A measure of participant engagement.

  2. Frequency of app use [ Time Frame: 4 weeks ]
    A measure of participant engagement.

  3. Number of lessons completed [ Time Frame: 4 weeks ]
    A measure of participant engagement.

  4. Number of interactions (text/phone) with health coaches [ Time Frame: 4 weeks ]
    A measure of participant engagement.


Secondary Outcome Measures :
  1. Change in baseline PROMIS Pain Interference Scale at 4 weeks [ Time Frame: Baseline vs 4 weeks ]
    The PROMIS Pain Interference Scale is a validated questionnaire asking a patient how much day-to-day function is altered by pain. Minimum score is 8. Maximum score is 40. The higher the total score, the more severe the symptoms.

  2. Change in baseline Patient Health Questionnaire (PHQ-9) at 4 weeks [ Time Frame: Baseline vs 4 weeks ]
    A 9-item measure of depressive symptoms. Minimum score is 0. Maximum score is 27. The higher the total score, the more severe the symptoms.

  3. Change in baseline Generalized Anxiety Disorder Scale (GAD-7) at 4 weeks [ Time Frame: Baseline vs 4 weeks ]
    a 7-item measure of anxiety. Minimum score is 0. Maximum score is 21. The higher the total score, the more severe the symptoms.



Information from the National Library of Medicine

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Ages Eligible for Study:   16 Years to 30 Years   (Child, Adult)
Sexes Eligible for Study:   All
Accepts Healthy Volunteers:   No
Criteria

Inclusion Criteria:

  • have a diagnosis of SCD (any genotype)
  • report significant depression or anxiety symptoms (i.e., Patient Health Questionnaire [PHQ-9] or Generalized Anxiety Disorder Scale [GAD-7] > 10)

Exclusion Criteria:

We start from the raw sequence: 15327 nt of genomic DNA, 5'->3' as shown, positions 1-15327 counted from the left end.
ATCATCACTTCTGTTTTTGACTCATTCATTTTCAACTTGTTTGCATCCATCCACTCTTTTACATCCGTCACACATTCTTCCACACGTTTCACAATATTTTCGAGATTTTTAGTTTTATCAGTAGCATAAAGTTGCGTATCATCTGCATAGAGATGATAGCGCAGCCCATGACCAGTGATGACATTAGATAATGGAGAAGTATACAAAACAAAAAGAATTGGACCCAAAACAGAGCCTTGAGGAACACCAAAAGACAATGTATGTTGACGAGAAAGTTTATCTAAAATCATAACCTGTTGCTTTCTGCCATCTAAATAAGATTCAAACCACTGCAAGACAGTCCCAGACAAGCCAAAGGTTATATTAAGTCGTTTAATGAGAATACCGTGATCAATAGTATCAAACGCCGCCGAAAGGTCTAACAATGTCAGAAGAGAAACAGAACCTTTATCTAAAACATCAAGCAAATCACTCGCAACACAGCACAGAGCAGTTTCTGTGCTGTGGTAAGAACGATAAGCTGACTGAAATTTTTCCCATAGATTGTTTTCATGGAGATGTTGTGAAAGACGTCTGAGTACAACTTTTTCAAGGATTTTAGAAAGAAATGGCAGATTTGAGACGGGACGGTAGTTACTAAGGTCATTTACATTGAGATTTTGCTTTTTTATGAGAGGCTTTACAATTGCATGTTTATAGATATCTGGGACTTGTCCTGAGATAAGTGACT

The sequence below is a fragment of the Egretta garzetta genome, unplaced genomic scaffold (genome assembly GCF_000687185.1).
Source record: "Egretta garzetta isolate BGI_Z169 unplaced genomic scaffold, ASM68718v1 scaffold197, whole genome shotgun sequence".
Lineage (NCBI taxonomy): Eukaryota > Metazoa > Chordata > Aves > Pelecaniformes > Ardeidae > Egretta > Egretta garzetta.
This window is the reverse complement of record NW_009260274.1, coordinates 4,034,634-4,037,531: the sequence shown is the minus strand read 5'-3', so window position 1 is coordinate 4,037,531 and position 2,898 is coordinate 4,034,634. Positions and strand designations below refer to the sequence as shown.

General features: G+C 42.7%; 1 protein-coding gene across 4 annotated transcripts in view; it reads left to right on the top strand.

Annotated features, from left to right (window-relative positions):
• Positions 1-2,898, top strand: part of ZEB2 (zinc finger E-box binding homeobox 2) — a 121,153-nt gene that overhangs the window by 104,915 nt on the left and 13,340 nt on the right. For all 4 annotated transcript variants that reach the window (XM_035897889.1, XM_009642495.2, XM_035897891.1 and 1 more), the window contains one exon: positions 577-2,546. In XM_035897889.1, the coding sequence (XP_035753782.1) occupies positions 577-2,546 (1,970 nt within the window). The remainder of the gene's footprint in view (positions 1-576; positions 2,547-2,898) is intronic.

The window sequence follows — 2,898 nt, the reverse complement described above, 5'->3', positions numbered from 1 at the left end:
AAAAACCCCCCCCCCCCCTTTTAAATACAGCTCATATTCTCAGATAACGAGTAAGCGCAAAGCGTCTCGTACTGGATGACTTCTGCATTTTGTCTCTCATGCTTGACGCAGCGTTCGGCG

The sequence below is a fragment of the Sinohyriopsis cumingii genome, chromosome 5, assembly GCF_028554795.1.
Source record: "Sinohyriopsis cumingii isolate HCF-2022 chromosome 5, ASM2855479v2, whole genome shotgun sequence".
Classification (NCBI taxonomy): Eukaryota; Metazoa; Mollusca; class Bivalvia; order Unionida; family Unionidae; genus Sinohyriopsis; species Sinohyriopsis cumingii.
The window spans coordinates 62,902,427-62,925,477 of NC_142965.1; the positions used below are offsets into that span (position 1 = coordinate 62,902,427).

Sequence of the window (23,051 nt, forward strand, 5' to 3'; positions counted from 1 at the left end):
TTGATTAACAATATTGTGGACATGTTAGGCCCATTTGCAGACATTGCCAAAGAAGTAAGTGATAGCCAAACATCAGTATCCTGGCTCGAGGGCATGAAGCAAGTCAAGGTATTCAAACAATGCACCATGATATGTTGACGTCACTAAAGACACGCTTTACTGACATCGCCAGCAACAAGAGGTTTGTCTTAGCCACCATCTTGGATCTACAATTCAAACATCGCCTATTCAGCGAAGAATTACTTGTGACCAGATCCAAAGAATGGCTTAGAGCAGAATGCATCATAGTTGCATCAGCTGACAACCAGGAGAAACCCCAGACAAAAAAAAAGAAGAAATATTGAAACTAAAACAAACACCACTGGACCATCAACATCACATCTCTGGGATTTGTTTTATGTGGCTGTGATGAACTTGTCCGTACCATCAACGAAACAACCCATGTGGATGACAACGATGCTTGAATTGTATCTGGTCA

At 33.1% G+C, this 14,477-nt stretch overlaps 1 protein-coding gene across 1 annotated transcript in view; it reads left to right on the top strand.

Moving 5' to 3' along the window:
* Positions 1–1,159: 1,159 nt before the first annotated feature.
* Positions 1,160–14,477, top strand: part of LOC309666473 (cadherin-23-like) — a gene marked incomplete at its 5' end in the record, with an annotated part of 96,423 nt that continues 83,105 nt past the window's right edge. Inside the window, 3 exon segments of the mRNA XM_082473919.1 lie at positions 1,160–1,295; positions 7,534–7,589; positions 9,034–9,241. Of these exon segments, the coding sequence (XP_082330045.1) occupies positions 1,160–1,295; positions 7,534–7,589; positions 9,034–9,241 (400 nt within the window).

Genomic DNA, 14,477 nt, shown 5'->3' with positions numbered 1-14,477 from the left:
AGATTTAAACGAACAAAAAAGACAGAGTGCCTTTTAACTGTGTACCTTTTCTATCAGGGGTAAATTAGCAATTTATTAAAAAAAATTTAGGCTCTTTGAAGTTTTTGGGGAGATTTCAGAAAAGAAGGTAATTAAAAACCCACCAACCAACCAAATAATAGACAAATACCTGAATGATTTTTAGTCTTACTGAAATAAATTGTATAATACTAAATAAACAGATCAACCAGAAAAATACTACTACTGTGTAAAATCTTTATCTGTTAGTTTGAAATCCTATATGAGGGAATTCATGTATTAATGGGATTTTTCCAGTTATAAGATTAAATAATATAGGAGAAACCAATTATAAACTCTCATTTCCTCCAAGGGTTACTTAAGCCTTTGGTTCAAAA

• Unable to read English or understand the consent process
  • Cognitively impaired adults as determined by their treating physician
  • Any condition that in the opinion of the investigator would not allow the patient to continue on the study

Information from the National Library of Medicine

To learn more about this study, you or your doctor may contact the study research staff using the contact information provided by the sponsor.

Please refer to this study by its ClinicalTrials.gov identifier (NCT number): NCT04587661


Contacts
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Contact: Sophy J Perdomo, PhD 4126247000 sjp80@pitt.edu
Contact: Jude Jonassaint, RN jonassaintjc@upmc.edu

Locations
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United States, Pennsylvania
University of Pittsburgh Medical Center
Pittsburgh, Pennsylvania, United States, 15213
Contact: Ashley Connor    412-802-8498    connora2@upmc.edu   
Contact: Grace Checo       checoga@upmc.edu   
Sponsors and Collaborators
University of Pittsburgh
National Institute of Mental Health (NIMH)
Investigators
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Principal Investigator: Charles R Jonassaint, PhD University of Pittsburgh
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Responsible Party: Charles Jonassaint, Assistant Professor, University of Pittsburgh
ClinicalTrials.gov Identifier: NCT04587661    
Other Study ID Numbers: STUDY20070307
R34MH125152-01 ( U.S. NIH Grant/Contract )
First Posted: October 14, 2020    Key Record Dates
Last Update Posted: October 14, 2020
Last Verified: October 2020
Individual Participant Data (IPD) Sharing Statement:
Plan to Share IPD: Yes
Plan Description:

Results from research conducted under this project will be shared in several ways. Manuscripts will be submitted for publication in high-quality peer-reviewed journals, following the NIH Public Access Policy guidelines. Findings will be presented at relevant national conferences, public lectures, scientific institutions, and meetings.

The study datasets will be archived and made available to qualified individuals after a period of exclusive use by the research teams and after publication of the primary manuscripts, following NIH guidelines. The investigators will invite other investigators to submit ancillary studies using the data from the pilot trial and will work with those investigators to foster additional research studies and manuscripts.

Supporting Materials: Study Protocol
Time Frame: The data will be available within 12 months of the completion of the trial. There will be no end date for its availability.
Access Criteria: Investigators with approved IRB protocol can access the data.

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Studies a U.S. FDA-regulated Drug Product: No
Studies a U.S. FDA-regulated Device Product: No
Additional relevant MeSH terms:
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Anemia, Sickle Cell
Anemia, Hemolytic, Congenital
Anemia, Hemolytic
Anemia
Hematologic Diseases
Hemoglobinopathies
Genetic Diseases, Inborn